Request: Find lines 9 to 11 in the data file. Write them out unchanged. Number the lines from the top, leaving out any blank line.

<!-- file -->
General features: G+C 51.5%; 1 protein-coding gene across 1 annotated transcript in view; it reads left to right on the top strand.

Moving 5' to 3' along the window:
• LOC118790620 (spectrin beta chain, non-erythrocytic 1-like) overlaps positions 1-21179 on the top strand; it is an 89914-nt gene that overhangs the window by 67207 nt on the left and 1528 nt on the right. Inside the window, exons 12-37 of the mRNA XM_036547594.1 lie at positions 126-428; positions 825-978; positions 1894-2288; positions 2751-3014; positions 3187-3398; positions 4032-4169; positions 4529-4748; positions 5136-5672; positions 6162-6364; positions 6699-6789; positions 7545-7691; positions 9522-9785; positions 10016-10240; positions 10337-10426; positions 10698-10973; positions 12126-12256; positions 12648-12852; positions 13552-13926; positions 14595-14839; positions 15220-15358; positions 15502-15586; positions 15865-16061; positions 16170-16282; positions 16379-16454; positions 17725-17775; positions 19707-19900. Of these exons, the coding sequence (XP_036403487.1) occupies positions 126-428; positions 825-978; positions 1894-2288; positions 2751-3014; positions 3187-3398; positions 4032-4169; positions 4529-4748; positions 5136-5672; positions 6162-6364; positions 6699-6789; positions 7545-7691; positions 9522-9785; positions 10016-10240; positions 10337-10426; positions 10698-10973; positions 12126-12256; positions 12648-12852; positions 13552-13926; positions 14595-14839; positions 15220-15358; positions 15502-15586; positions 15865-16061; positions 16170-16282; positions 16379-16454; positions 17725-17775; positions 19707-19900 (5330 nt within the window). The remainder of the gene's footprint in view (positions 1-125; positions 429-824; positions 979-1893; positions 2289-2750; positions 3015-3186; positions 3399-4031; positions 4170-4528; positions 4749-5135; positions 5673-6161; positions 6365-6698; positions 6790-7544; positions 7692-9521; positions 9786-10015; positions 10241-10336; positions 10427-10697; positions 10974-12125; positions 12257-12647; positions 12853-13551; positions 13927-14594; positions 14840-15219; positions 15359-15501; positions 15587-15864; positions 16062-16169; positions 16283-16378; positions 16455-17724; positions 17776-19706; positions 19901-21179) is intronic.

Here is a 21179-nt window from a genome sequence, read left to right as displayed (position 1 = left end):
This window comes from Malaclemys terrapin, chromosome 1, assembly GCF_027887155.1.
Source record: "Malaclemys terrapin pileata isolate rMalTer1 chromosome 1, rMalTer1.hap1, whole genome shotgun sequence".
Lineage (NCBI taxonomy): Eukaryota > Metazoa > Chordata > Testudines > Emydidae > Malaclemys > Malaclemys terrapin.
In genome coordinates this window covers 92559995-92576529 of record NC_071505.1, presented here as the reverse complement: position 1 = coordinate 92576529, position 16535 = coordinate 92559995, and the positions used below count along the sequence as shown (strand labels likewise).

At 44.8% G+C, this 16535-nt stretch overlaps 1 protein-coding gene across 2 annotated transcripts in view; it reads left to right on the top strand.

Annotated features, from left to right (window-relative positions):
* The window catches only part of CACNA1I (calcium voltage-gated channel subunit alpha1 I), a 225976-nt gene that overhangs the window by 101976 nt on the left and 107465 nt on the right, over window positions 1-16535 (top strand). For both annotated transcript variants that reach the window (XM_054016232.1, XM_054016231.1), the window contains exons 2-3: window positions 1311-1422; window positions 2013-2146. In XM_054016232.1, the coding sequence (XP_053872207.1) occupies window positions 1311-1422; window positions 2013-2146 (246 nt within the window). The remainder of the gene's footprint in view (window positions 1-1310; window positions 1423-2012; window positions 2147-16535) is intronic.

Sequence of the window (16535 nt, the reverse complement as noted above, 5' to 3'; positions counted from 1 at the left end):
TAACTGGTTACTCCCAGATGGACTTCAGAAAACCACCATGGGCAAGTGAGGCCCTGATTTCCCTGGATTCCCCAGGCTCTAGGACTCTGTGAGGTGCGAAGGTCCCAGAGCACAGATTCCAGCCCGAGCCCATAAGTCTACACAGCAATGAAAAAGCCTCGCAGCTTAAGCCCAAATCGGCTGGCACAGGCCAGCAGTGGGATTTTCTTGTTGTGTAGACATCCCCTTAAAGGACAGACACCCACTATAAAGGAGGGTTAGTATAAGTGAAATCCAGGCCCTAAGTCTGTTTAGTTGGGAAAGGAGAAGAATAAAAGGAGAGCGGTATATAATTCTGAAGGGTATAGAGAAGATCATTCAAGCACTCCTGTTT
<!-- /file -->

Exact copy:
At 44.8% G+C, this 16535-nt stretch overlaps 1 protein-coding gene across 2 annotated transcripts in view; it reads left to right on the top strand.

Annotated features, from left to right (window-relative positions):
* The window catches only part of CACNA1I (calcium voltage-gated channel subunit alpha1 I), a 225976-nt gene that overhangs the window by 101976 nt on the left and 107465 nt on the right, over window positions 1-16535 (top strand). For both annotated transcript variants that reach the window (XM_054016232.1, XM_054016231.1), the window contains exons 2-3: window positions 1311-1422; window positions 2013-2146. In XM_054016232.1, the coding sequence (XP_053872207.1) occupies window positions 1311-1422; window positions 2013-2146 (246 nt within the window). The remainder of the gene's footprint in view (window positions 1-1310; window positions 1423-2012; window positions 2147-16535) is intronic.